Fourteen years ago, 18-year-old Abdelhakim had moved away from the small mountain village where he grew up and was living in Fez and working as a tailor. He had his own money and was sending contributions home to his parents. He was a talented footballer in his spare time. Life was just opening up. Now, he is back living with his parents, many hours’ journey away from the treatment he needs and he lives in frustration at no longer being able to thread a needle.
Abdelhakim’s journey to diagnosis was winding. He wasn’t initially worried about his symptoms: ‘At first I thought I had numbing due to the cold weather. When it got worse, I went to see a Chinese lady and I tried acupuncture, but my condition grew worse day after day.’
Within four to five months he was experiencing lack of balance, trembling when he walked and had a heaviness in his legs that made him afraid he would fall over. His father, believing it might be witchcraft, took him to the traditional healer. It was the healer who told him he must visit the doctor.
From then he had a succession of appointments at private clinics, undergoing tests and MRI scans and eventually being diagnosed with MS. Having never heard of MS, he assumed he would take some medication and get better:
‘After I learned I had the disease, I started following the treatment. At that time I used to think that I will get over it and get back to my normal life. It was only when I was 23 or 24 that I started to realise I have a chronic disease and I am not getting better.’
The first medication Abdelhakim received was infusions of a corticosteroid that is used to manage the impact of relapses. He received this treatment before RAMED, the subsidised healthcare system for the country’s poorest and most vulnerable citizens, was established and it had a big impact on the family’s finances.
‘On one occasion I had to go to the clinic for two to three hours every day for five days for infusions and I had to pay a total of 2,500 MAD ($230). My father was forced to sell his piece of land due to the high cost of all my medical procedures.’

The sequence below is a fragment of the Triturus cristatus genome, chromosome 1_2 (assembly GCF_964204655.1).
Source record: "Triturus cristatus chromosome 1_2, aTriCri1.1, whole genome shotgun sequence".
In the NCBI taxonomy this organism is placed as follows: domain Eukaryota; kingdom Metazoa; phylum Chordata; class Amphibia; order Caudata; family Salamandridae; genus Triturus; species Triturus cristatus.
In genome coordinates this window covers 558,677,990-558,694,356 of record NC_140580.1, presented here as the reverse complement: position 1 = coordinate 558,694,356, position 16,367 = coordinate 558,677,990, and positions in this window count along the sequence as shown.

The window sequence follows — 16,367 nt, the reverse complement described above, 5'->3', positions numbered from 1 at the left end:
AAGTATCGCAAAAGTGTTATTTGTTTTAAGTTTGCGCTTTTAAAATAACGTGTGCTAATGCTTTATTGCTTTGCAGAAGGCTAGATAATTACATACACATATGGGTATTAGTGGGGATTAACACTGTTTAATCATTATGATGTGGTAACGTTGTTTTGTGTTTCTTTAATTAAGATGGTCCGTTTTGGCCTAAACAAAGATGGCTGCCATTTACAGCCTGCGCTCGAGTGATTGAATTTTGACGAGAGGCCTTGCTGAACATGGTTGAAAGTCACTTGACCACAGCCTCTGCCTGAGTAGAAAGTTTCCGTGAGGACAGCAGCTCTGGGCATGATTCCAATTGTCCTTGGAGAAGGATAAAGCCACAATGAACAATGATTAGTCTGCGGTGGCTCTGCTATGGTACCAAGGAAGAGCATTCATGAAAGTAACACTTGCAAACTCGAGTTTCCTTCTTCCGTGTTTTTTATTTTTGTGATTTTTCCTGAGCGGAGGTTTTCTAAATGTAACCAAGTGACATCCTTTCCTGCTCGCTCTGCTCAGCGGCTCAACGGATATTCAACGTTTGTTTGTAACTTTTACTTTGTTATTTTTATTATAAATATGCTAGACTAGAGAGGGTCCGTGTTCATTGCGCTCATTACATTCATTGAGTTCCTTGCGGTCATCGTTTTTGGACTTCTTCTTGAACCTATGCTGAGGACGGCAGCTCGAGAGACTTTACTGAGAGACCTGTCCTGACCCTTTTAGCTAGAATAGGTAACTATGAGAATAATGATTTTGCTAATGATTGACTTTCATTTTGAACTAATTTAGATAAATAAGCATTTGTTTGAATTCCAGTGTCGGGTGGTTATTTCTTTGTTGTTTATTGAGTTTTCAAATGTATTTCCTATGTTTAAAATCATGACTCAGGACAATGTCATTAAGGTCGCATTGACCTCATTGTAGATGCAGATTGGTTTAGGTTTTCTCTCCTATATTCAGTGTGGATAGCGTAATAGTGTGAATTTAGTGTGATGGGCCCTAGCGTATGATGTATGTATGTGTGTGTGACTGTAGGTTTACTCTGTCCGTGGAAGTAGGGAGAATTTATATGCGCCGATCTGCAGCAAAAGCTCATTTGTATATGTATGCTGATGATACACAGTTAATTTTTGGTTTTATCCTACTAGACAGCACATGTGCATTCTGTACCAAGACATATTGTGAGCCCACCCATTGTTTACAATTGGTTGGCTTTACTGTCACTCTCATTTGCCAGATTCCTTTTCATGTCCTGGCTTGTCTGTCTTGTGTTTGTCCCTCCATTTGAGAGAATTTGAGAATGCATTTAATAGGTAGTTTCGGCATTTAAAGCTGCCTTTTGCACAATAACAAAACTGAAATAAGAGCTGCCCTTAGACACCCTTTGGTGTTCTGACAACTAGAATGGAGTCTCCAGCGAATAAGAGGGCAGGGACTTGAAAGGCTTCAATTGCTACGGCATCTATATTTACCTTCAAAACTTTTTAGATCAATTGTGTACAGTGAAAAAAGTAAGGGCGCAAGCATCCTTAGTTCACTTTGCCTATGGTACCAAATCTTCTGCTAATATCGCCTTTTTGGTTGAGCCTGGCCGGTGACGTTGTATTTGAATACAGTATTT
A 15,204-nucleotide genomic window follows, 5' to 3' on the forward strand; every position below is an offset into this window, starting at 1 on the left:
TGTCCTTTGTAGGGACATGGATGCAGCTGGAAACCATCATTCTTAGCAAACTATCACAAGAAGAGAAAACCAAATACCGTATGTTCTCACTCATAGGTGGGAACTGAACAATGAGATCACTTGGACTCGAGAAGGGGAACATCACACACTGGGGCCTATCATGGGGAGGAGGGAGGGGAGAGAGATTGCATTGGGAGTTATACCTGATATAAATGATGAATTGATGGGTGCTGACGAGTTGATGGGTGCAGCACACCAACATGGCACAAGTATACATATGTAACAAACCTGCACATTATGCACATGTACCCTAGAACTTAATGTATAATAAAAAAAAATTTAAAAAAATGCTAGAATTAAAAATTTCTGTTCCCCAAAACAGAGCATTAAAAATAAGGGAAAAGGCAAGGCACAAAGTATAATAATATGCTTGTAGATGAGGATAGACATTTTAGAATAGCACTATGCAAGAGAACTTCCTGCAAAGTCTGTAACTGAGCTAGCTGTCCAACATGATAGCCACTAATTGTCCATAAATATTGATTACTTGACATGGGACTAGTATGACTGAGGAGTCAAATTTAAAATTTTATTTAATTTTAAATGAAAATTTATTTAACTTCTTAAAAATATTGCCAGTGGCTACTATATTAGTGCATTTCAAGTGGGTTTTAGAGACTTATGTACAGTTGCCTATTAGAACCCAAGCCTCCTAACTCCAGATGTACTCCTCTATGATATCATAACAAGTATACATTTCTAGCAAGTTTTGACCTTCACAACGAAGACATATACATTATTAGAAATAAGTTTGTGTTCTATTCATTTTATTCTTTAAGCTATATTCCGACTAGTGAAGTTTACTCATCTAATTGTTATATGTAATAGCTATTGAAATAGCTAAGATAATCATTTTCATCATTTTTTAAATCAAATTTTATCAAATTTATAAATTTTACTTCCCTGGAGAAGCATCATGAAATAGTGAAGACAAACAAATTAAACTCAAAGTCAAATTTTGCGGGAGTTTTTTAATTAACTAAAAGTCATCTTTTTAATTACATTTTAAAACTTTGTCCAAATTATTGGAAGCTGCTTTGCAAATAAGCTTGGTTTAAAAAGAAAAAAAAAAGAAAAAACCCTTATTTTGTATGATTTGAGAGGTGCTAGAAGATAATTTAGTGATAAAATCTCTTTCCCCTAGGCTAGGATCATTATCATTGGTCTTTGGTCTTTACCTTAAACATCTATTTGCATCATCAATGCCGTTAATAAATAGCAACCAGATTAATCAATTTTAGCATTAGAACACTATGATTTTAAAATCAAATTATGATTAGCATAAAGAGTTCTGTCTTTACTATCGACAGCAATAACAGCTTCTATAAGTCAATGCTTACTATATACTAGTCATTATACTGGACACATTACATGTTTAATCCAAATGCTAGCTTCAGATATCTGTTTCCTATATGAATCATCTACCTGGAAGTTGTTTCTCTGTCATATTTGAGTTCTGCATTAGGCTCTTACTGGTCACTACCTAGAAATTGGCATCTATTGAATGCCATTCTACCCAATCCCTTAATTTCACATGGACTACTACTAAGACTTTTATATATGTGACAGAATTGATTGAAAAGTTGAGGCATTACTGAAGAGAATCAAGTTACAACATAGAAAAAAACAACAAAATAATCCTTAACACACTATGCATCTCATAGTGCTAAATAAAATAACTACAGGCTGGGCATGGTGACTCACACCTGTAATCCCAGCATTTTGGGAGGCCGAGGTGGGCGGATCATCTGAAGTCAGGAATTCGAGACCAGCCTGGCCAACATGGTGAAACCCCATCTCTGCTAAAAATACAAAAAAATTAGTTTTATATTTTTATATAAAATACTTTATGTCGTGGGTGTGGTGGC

Alongside the corticosteroid he was also taking an oral off-label azathioprine. However, after many years on these medications and with his MS progressing rapidly he became disillusioned and decided to give up the tablets and the infusions:
‘I was in denial and I said to myself ‘I will no longer go to any doctor anymore and whatever happens, happens.’
Once again, his father by his side, Abdelhakim was convinced to return to the doctors. This time he registered with the Hassan II Hospital in Fez, where he was treated by Professor Belahsen, who – through the now-established RAMED scheme – prescribed an off-label retuximab. Designed as a cancer treatment, this affordable drug is often used to treat MS patients and research has shown it to be effective treatment for the condition.
While his newfound commitment to this treatment is positive, geography presents Abdelhakim with more challenges to accessing his treatment. The journey between Fez and his village is more than 100 kilometres and a substantial part of it is up and down narrow unsurfaced mountain roads. “Living in agony,” is how he describes getting to and from Fez for his appointments:
‘Some people in the village own a car and they use these cars to transport the locals from the village to weekly markets in town. Sometimes, they arrange trips to Fez too. Every time I have to go to the hospital I must contact them so I can book a seat in their car.’
The price of a round trip is 150 MAD ($14) but frequently he has to make that journey twice. Before each infusion he has to have a series of tests. Often these test results are delayed and he misses his infusion appointment meaning he has to return home only to repeat the journey the following week. Worse still are the times when he is unable to book a car to Fez and has to go by foot and by public transport:
‘If I am not able to find a car travelling from the village to Fez, I have to walk all the way to the town of Galaz, which takes some hours, from where there is nothing you can do apart from take the coach. It is frustrating to me that I need to go all the way to Fez in order to get my treatment, while I live here in the village. I wish I was still living in the city, but I don’t have the means to afford living there.’
His lack of earning potential is what affects him the most:
‘I am alive but I am not living. It’s as if I do not exist in this world. I am incapable of doing anything. I spend most of the day watching TV and I play a bit with my kids too. We do not have running water in the house, so I sometimes go and get water for the house. That’s it. The hardest thing for me is that I have nothing. I was working when I learned about my disease but my illness became so bad that I was not even able to do the smallest tasks, such as threading a needle. I still remember every tiny detail about my job. I still know how a woman’s garment should be tailored, but I cannot thread a needle.’